Abstract

http://ssrn.com/abstract=2443369
 


 



Trips-Plus Trade and Investment Agreements: Why More May Be Less for Economic Development


Christine Haight Farley


American University - Washington College of Law

May 29, 2014

University of Pennsylvania Journal of International Law, Vol. 35, No. 101, 2014
American University, WCL Research Paper 2014-22

Abstract:     
Conventional wisdom -- but not empirical research -- maintains that strong intellectual property (“IP”) rights trigger not only foreign direct investment, but also local innovation. Thus investors seek, and developing countries compete to offer, the highest levels of IP protections. But evaluating the level of IP protection in any given country has become increasingly complex. A proliferation of bilateral agreements, such as free trade agreements (“FTAs”) and bilateral investment treaties (“BITs”), intended to enhance the minimum standards set forth in The Agreement on Trade Related Aspects of Intellectual Property Rights (“TRIPS”), have created uncertainty about precisely what IP protections are available. Chile, for instance, is party to over one hundred IP agreements. By successively increasing the quantity and complexity of IP standards make a host state’s legal framework unknowable and thus highly unpredictable. Moreover, BITs permit investors to claim the “indirect expropriation” of their IP due to unsatisfactory IP protection. Investment arbitrators must then evaluate domestic laws for how they define the availability, validity, and scope of IP rights -- difficult substantive questions of IP law likely beyond the competence of investment tribunals. Such uncertainty over legal rights is never conducive to investment.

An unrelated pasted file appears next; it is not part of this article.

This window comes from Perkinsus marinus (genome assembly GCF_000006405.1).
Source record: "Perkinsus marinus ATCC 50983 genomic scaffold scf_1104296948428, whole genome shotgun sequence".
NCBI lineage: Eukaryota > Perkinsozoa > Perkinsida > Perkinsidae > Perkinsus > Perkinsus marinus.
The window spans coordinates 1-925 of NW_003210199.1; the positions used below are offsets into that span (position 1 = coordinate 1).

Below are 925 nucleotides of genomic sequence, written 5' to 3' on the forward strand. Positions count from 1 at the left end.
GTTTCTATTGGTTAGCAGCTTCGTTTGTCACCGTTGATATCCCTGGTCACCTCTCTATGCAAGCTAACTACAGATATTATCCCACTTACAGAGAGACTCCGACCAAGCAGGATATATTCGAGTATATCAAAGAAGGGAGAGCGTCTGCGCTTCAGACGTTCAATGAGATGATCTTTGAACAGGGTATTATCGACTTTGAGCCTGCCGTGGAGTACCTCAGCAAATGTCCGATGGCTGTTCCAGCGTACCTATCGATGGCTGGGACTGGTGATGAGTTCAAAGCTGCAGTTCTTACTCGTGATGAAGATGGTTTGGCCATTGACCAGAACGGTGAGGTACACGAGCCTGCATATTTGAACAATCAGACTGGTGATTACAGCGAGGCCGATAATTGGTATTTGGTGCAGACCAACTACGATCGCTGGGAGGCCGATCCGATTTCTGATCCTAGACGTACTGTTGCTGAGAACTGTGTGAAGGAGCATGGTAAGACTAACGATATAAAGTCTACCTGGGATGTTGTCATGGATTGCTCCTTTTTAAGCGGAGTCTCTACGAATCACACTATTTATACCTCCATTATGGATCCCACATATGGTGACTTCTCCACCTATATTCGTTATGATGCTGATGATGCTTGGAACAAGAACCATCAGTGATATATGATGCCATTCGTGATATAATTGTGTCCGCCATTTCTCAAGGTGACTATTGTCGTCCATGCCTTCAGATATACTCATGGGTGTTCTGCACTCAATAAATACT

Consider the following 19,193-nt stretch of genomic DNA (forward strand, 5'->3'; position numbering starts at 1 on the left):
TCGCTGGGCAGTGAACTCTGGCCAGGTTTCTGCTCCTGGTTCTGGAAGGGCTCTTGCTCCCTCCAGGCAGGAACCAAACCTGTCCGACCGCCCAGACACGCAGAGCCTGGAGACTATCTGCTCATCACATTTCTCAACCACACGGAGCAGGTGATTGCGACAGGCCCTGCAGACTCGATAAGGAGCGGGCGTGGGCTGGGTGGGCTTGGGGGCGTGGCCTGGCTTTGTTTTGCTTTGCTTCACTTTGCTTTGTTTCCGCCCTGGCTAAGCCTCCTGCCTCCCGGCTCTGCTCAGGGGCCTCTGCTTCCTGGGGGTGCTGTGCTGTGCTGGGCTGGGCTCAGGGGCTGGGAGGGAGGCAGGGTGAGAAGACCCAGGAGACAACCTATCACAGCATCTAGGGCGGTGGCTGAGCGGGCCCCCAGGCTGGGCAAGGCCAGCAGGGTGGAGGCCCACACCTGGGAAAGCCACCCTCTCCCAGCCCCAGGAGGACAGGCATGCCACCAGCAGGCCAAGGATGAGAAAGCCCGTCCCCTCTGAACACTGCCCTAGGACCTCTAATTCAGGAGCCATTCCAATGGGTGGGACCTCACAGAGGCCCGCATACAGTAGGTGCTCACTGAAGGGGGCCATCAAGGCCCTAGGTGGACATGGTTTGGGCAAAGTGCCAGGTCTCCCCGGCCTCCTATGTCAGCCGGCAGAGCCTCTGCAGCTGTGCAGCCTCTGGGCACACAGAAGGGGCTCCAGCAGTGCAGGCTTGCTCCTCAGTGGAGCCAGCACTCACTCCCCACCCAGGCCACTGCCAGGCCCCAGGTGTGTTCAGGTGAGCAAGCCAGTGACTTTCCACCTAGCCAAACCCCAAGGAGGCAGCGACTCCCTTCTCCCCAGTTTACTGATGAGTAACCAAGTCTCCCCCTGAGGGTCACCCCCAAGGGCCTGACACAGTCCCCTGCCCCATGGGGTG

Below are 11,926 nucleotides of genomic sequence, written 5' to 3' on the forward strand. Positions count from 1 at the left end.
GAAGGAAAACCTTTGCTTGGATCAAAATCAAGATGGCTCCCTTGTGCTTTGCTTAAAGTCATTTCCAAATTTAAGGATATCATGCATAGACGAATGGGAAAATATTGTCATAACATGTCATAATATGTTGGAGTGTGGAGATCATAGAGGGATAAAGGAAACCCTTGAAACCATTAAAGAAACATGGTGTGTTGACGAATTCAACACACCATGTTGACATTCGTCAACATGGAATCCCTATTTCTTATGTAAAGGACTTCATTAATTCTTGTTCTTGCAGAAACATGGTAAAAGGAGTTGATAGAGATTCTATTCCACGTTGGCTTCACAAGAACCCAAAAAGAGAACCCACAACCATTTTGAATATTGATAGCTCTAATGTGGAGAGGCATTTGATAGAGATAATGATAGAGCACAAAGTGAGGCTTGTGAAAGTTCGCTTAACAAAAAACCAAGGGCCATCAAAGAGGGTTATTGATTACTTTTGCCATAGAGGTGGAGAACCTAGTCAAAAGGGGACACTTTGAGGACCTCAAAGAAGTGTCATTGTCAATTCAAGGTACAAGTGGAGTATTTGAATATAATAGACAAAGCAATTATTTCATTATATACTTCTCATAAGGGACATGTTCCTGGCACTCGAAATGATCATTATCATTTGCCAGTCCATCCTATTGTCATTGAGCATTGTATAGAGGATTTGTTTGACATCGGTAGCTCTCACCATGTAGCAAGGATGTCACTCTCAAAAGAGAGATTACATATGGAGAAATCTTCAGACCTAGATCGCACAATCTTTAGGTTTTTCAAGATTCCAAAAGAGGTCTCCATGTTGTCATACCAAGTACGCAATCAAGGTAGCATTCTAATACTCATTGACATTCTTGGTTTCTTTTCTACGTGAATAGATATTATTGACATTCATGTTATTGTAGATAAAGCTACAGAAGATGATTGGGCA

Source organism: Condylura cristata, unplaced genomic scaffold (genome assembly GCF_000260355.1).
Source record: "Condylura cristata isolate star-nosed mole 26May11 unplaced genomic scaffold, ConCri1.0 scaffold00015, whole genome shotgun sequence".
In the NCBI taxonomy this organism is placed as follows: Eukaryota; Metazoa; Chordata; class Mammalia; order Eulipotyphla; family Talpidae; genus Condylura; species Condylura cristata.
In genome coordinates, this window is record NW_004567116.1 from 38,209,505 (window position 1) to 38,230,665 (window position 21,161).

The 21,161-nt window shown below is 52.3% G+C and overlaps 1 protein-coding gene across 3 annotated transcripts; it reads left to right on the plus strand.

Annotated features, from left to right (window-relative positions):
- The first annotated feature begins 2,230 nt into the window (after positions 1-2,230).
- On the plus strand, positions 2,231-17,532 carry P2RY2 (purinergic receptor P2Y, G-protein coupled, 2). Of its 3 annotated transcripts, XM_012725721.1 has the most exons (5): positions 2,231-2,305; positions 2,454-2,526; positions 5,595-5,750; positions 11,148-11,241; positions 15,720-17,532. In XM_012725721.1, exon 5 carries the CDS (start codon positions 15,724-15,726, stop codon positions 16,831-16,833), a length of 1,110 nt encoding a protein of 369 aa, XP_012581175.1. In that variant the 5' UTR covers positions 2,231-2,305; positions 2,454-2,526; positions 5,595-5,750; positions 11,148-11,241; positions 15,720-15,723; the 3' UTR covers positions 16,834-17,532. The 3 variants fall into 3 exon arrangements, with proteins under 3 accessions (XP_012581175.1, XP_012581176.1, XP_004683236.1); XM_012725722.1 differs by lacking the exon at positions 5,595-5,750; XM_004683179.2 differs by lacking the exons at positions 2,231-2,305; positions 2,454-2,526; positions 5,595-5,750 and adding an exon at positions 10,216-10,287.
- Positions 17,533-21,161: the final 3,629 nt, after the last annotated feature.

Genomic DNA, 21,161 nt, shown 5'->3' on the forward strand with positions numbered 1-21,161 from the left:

Number of Pages in PDF File: 13

Keywords: intellectual property, IP, trade, TRIPS, FTAs, BITs, investment, expropriation, trademark, developing economy

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Date posted: May 31, 2014 ; Last revised: June 13, 2014

Suggested Citation

Farley, Christine Haight, Trips-Plus Trade and Investment Agreements: Why More May Be Less for Economic Development (May 29, 2014). University of Pennsylvania Journal of International Law, Vol. 35, No. 101, 2014; American University, WCL Research Paper 2014-22. Available at SSRN: http://ssrn.com/abstract=2443369

Contact Information

Christine Haight Farley (Contact Author)
American University - Washington College of Law ( email )
4801 Massachusetts Avenue N.W.
Washington, DC 20016
United States
202-274-4171 (Phone)
202-274-0830 (Fax)
HOME PAGE: http://wcl.american.edu/fac/farley
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